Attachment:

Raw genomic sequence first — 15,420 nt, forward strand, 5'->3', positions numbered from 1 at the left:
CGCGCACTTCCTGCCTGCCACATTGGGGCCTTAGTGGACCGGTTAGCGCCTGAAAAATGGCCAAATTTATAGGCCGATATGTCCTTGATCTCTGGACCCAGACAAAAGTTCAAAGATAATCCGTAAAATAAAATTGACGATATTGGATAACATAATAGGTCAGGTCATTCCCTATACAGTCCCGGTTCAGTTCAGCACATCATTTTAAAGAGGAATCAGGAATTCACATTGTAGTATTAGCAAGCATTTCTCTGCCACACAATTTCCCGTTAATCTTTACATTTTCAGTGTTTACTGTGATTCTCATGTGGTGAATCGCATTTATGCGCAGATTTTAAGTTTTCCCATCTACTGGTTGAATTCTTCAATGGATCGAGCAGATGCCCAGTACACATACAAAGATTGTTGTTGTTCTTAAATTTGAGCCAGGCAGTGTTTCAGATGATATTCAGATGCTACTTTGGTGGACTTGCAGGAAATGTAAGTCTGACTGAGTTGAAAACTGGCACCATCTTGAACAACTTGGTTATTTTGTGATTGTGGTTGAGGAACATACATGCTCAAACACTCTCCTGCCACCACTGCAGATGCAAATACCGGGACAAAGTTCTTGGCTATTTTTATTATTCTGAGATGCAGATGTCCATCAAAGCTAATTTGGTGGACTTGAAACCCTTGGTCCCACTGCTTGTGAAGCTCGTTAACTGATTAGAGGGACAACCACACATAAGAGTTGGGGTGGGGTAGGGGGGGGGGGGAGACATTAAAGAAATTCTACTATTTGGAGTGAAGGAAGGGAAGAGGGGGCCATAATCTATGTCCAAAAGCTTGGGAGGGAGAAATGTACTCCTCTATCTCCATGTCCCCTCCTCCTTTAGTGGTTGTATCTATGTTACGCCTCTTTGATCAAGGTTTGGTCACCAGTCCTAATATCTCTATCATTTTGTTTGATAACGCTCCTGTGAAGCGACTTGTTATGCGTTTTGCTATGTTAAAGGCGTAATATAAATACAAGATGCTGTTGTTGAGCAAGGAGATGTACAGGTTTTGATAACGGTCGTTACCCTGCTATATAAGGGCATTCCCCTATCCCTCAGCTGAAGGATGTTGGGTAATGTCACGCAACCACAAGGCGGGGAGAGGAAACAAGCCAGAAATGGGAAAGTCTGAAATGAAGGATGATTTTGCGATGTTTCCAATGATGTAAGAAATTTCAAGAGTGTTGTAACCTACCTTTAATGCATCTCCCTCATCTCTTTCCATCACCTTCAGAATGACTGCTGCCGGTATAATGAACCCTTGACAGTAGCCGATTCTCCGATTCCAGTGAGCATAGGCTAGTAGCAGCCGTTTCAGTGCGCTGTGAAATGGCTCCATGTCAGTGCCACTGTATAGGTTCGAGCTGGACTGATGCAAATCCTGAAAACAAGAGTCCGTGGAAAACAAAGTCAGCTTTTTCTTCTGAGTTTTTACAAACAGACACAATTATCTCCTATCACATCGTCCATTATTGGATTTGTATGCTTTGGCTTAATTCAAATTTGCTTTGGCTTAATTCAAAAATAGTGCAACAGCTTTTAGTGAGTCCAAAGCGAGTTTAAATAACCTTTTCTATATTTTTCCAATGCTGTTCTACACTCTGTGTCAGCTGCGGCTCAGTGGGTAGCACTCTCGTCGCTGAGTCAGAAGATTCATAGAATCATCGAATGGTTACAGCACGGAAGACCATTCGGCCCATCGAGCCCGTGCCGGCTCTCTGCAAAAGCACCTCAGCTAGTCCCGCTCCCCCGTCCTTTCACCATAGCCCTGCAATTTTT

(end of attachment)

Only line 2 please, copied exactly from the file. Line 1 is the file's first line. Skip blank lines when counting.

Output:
CGCGCACTTCCTGCCTGCCACATTGGGGCCTTAGTGGACCGGTTAGCGCCTGAAAAATGGCCAAATTTATAGGCCGATATGTCCTTGATCTCTGGACCCAGACAAAAGTTCAAAGATAATCCGTAAAATAAAATTGACGATATTGGATAACATAATAGGTCAGGTCATTCCCTATACAGTCCCGGTTCAGTTCAGCACATCATTTTAAAGAGGAATCAGGAATTCACATTGTAGTATTAGCAAGCATTTCTCTGCCACACAATTTCCCGTTAATCTTTACATTTTCAGTGTTTACTGTGATTCTCATGTGGTGAATCGCATTTATGCGCAGATTTTAAGTTTTCCCATCTACTGGTTGAATTCTTCAATGGATCGAGCAGATGCCCAGTACACATACAAAGATTGTTGTTGTTCTTAAATTTGAGCCAGGCAGTGTTTCAGATGATATTCAGATGCTACTTTGGTGGACTTGCAGGAAATGTAAGTCTGACTGAGTTGAAAACTGGCACCATCTTGAACAACTTGGTTATTTTGTGATTGTGGTTGAGGAACATACATGCTCAAACACTCTCCTGCCACCACTGCAGATGCAAATACCGGGACAAAGTTCTTGGCTATTTTTATTATTCTGAGATGCAGATGTCCATCAAAGCTAATTTGGTGGACTTGAAACCCTTGGTCCCACTGCTTGTGAAGCTCGTTAACTGATTAGAGGGACAACCACACATAAGAGTTGGGGTGGGGTAGGGGGGGGGGGGAGACATTAAAGAAATTCTACTATTTGGAGTGAAGGAAGGGAAGAGGGGGCCATAATCTATGTCCAAAAGCTTGGGAGGGAGAAATGTACTCCTCTATCTCCATGTCCCCTCCTCCTTTAGTGGTTGTATCTATGTTACGCCTCTTTGATCAAGGTTTGGTCACCAGTCCTAATATCTCTATCATTTTGTTTGATAACGCTCCTGTGAAGCGACTTGTTATGCGTTTTGCTATGTTAAAGGCGTAATATAAATACAAGATGCTGTTGTTGAGCAAGGAGATGTACAGGTTTTGATAACGGTCGTTACCCTGCTATATAAGGGCATTCCCCTATCCCTCAGCTGAAGGATGTTGGGTAATGTCACGCAACCACAAGGCGGGGAGAGGAAACAAGCCAGAAATGGGAAAGTCTGAAATGAAGGATGATTTTGCGATGTTTCCAATGATGTAAGAAATTTCAAGAGTGTTGTAACCTACCTTTAATGCATCTCCCTCATCTCTTTCCATCACCTTCAGAATGACTGCTGCCGGTATAATGAACCCTTGACAGTAGCCGATTCTCCGATTCCAGTGAGCATAGGCTAGTAGCAGCCGTTTCAGTGCGCTGTGAAATGGCTCCATGTCAGTGCCACTGTATAGGTTCGAGCTGGACTGATGCAAATCCTGAAAACAAGAGTCCGTGGAAAACAAAGTCAGCTTTTTCTTCTGAGTTTTTACAAACAGACACAATTATCTCCTATCACATCGTCCATTATTGGATTTGTATGCTTTGGCTTAATTCAAATTTGCTTTGGCTTAATTCAAAAATAGTGCAACAGCTTTTAGTGAGTCCAAAGCGAGTTTAAATAACCTTTTCTATATTTTTCCAATGCTGTTCTACACTCTGTGTCAGCTGCGGCTCAGTGGGTAGCACTCTCGTCGCTGAGTCAGAAGATTCATAGAATCATCGAATGGTTACAGCACGGAAGACCATTCGGCCCATCGAGCCCGTGCCGGCTCTCTGCAAAAGCACCTCAGCTAGTCCCGCTCCCCCGTCCTTTCACCATAGCCCTGCAATTTTT